CHAPTER 32 The distinction here is not crucial: performing a reverse topological sort on a graph is equivalent to performing a topological sort on the graph obtained by reversing all the edges. But we’ve already seen an algorithm for reverse topological sorting, the standard recursive depthfirst search procedure of Chapter 29! Simply chang ing visit to print out the vertex visited just before exiting, for example by inserting write(name[k] ) right at the end, causes dfs to print out the vertices in reverse topological order, when the input graph is a dag. A simple induction argument proves that this works: we print out the name of each vertex after we’ve printed out the names of all the vertices that it points to. When visit is changed in this way and run on our example, it prints out the vertices in the reverse topological order given above. Printing out the vertex name on exit from this recursive procedure is exactly equivalent to putting the vertex name on a stack on entry, then popping it and printing it on exit. It would be ridiculous to use an explicit stack in this case, since the mechanism for recursion provides it automatically; we mention this because we do need a stack for the more difficult problem to be considered next. Strongly Connected Components If a graph contains a directed cycle, (if we can get from a node back to itself by following edges in the indicated direction), then it it is not a dag and it can’t be topologically sorted: whichever vertex on the cycle is printed out first will have another vertex which points to it which hasn’t yet been printed out. The nodes on the cycle are mutually accessible in the sense that there is a way to get from every node on the cycle to another node on the cycle and back. On the other hand, even though a graph may be connected, it is not likely to be true that any node can be reached from any other via a directed path. In fact, the nodes divide themselves into sets called strongly connected components with the property that all nodes within a componenl are mutually accessible, but there is no way to get from a node in one component to a node in another component and back. The strongly connected components of the directed graph at the beginning of this chapter are two single nodes B and K, one pair of nodes H I, one triple of nodes D E F, and one large component with six nodes A C G J L M. For example, vertex A is in a different component from vertex F because though there is a path from A to F, there is no way to get from F to A. The strongly connected components of a directed graph can be found using a variant of depthfirst search, as the reader may have learned to expect. The method that we’ll examine was discovered by R. E. Tarjan in 1972. Since it is based on depthfirst search, it runs in time proportional to V + E, but it is actually quite an ingenious method. It requires only a few simple modifications to our basic visit procedure, but before Tarjan presented the method, no linear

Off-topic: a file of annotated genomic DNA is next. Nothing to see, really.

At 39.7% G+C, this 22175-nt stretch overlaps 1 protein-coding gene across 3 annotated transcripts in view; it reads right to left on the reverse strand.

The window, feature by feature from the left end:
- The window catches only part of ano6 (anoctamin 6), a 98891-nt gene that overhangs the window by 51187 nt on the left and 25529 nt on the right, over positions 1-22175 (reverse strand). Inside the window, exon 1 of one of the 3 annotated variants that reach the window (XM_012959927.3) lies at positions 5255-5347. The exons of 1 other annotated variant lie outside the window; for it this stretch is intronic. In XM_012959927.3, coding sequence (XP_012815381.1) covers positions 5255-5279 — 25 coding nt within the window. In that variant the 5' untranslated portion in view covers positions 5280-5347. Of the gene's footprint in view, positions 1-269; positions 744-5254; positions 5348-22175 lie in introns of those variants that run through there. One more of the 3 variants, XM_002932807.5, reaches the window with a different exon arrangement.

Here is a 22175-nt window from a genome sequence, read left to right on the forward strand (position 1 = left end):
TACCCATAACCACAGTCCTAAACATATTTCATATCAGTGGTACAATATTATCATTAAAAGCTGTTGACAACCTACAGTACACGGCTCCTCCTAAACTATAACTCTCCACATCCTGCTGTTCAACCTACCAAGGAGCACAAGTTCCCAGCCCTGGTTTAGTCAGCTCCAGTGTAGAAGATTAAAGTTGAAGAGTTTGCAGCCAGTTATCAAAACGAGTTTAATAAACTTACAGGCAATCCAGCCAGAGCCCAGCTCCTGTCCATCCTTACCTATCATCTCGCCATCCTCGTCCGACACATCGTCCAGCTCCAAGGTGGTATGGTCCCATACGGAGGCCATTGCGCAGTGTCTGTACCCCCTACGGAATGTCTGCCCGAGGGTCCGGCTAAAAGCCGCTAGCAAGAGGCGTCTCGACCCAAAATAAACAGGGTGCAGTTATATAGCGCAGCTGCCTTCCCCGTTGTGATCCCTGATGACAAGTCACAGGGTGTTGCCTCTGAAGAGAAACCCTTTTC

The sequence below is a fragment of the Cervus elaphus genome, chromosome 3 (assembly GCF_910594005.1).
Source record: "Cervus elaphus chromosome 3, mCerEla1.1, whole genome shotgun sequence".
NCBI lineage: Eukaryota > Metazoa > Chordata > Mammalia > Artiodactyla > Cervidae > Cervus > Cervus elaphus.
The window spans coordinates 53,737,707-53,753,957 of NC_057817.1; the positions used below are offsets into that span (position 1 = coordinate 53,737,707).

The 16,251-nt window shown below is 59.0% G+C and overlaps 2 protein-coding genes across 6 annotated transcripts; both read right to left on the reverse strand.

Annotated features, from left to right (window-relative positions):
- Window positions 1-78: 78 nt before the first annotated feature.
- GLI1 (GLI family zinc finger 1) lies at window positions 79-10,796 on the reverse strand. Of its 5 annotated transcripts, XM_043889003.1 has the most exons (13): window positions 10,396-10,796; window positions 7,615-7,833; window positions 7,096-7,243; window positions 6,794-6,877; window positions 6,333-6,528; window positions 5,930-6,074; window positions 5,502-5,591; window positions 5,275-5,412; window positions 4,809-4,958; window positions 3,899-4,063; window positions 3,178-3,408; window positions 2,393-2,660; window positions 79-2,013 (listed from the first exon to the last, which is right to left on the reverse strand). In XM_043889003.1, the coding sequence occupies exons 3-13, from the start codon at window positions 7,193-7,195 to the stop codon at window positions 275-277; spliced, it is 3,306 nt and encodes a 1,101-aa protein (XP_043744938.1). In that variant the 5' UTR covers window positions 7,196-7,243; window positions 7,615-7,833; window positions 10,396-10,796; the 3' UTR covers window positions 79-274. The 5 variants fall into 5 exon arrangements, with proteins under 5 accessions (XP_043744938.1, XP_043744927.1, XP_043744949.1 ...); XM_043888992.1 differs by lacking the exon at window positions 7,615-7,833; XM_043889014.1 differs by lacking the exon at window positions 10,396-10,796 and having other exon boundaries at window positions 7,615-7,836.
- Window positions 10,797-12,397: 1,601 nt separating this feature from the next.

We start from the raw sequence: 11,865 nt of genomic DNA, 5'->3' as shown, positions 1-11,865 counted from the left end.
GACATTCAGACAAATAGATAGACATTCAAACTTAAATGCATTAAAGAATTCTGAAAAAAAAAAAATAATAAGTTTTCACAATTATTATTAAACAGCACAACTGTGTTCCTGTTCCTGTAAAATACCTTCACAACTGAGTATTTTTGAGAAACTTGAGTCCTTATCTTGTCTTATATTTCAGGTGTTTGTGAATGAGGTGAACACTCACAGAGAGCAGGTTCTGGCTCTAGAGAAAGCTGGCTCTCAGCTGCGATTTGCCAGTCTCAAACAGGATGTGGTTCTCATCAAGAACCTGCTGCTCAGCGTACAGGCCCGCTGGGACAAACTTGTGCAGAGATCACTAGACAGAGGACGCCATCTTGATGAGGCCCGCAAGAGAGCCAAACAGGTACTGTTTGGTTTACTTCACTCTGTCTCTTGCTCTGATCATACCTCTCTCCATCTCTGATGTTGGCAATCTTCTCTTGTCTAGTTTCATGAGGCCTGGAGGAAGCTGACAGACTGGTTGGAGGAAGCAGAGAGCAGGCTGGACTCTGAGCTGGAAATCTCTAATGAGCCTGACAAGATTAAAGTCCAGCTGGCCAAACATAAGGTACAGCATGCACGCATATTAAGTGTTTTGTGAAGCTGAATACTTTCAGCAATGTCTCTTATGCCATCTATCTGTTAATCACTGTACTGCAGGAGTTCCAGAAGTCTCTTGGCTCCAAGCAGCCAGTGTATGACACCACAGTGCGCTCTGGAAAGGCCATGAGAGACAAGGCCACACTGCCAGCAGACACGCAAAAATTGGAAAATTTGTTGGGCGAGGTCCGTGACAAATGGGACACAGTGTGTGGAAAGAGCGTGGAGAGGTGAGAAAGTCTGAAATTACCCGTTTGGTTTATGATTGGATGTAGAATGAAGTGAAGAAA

DLRECTED GRAPHS 429 time algorithm was known for this problem, even though many people had worked on it. The modified version of depth first search that we use to find the strongly connected components of a graph is quite similar to the program that we studied in Chapter 30 for finding biconnected components. The recursive visit function given below uses the same min computation to find the highest vertex reachable (via an up link) from any descendant of vertex k, but uses the value of min in a slightly different way to write out the strongly connected components: function visit(k: integer): integer; var t: link; m, min : integer; begin now:=now+l; val[k] :=now; min:=now; stack[p] :=k; p:=p+I; t:=adj[k] ; while tz do begin if vaJ[tr.v]=O then m:=visit(tf.v) else m:=vaJ[tf.v]; if m